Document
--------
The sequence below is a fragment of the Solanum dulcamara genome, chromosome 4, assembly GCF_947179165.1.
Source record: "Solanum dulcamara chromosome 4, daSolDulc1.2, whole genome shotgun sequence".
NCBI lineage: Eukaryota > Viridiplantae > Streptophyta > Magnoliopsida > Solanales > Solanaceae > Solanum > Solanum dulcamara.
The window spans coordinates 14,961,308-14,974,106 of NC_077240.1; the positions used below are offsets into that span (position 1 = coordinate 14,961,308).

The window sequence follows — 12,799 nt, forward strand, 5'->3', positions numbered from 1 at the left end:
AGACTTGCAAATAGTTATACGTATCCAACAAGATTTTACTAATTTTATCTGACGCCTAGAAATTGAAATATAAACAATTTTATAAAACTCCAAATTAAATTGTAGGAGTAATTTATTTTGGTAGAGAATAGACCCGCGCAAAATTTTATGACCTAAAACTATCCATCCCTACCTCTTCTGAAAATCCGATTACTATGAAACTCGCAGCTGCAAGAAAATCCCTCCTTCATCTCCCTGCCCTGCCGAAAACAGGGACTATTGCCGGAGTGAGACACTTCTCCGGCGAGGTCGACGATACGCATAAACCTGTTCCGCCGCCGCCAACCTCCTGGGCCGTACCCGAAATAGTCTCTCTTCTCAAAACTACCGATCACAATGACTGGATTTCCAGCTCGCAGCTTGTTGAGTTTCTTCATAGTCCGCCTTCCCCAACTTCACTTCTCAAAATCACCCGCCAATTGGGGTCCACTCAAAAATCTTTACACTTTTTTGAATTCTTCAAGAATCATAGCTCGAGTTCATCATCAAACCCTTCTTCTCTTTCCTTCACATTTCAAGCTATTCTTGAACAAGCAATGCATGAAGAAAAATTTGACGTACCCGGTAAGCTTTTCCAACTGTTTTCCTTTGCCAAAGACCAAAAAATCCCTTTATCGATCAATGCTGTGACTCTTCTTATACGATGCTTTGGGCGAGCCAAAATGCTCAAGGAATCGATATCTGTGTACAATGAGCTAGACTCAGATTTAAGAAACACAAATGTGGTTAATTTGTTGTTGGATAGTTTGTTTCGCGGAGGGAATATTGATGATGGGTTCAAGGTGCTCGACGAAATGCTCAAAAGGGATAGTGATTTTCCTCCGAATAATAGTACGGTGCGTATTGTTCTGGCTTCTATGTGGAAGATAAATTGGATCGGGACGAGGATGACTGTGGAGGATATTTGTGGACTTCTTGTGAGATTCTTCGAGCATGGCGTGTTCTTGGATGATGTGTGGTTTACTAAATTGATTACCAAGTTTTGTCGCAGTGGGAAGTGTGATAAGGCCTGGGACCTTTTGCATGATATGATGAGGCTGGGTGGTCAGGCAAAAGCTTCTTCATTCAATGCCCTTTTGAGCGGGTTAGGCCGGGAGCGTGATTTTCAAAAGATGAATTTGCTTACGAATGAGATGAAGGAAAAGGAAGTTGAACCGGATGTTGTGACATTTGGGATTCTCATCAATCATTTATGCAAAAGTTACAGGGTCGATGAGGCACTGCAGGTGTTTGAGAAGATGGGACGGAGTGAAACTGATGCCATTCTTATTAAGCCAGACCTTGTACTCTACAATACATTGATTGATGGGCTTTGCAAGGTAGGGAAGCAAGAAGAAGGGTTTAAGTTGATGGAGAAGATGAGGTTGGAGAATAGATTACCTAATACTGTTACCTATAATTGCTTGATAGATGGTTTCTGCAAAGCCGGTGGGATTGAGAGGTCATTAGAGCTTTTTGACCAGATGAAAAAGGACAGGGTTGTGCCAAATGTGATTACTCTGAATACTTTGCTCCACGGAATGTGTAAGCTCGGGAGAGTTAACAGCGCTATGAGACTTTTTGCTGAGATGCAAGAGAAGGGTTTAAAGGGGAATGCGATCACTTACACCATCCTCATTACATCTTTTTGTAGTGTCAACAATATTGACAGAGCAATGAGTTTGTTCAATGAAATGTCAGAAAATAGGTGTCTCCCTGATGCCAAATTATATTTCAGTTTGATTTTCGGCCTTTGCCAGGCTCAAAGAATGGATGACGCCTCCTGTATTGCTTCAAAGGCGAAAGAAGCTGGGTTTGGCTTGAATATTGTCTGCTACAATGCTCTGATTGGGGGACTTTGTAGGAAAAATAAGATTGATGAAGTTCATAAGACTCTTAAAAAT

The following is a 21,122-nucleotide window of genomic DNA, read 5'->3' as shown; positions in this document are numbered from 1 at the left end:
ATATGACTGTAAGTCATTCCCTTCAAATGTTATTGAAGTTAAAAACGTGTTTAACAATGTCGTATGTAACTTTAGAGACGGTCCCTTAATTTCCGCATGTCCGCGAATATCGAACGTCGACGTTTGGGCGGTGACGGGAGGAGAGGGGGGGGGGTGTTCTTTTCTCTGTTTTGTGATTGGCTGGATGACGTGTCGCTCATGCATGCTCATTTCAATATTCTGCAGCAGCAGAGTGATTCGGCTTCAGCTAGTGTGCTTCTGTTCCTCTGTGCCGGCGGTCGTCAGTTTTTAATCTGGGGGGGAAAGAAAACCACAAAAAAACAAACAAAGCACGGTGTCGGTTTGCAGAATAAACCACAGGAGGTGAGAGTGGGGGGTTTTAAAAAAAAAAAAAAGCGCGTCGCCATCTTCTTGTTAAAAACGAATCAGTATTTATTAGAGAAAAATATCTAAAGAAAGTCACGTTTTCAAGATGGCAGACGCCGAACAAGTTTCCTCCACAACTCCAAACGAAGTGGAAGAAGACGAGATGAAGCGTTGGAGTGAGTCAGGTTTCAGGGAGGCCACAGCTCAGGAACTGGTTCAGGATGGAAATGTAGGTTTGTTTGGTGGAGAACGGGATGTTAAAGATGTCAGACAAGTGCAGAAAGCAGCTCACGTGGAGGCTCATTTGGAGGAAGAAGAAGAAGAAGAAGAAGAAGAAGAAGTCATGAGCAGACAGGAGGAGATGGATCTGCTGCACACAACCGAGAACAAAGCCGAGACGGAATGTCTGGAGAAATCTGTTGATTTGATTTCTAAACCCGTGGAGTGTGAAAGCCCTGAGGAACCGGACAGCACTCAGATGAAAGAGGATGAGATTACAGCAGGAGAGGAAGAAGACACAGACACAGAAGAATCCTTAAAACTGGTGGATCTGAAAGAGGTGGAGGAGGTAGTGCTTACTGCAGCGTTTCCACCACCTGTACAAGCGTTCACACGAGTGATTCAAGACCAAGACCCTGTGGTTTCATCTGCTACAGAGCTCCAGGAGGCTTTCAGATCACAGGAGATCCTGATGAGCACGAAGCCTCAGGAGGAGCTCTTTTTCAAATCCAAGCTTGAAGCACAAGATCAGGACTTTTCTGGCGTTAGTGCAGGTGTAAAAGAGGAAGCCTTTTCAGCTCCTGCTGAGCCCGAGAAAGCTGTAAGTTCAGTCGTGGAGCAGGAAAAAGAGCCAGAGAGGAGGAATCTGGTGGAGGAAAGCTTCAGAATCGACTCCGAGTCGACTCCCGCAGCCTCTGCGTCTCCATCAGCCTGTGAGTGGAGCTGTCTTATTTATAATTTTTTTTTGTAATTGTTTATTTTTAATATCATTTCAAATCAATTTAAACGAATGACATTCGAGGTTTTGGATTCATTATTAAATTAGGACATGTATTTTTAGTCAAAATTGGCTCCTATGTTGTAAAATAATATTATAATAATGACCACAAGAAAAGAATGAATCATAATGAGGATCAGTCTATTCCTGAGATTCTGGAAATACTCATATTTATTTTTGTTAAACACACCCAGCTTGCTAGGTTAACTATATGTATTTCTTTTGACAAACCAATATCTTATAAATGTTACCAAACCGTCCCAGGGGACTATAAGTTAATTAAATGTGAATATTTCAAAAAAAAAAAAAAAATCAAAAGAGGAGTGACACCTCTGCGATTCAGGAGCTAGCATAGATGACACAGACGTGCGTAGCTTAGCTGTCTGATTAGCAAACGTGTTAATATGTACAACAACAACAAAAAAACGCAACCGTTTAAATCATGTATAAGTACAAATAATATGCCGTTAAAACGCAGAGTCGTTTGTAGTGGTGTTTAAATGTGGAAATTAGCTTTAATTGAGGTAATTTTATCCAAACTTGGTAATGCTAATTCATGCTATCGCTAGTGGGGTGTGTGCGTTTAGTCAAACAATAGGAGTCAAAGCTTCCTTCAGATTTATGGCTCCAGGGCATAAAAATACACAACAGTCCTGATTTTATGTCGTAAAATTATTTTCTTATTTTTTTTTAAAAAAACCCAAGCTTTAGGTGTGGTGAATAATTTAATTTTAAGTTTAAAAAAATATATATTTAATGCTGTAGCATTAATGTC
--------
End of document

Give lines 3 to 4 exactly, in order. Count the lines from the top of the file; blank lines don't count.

NCBI lineage: Eukaryota > Viridiplantae > Streptophyta > Magnoliopsida > Solanales > Solanaceae > Solanum > Solanum dulcamara.
The window spans coordinates 14,961,308-14,974,106 of NC_077240.1; the positions used below are offsets into that span (position 1 = coordinate 14,961,308).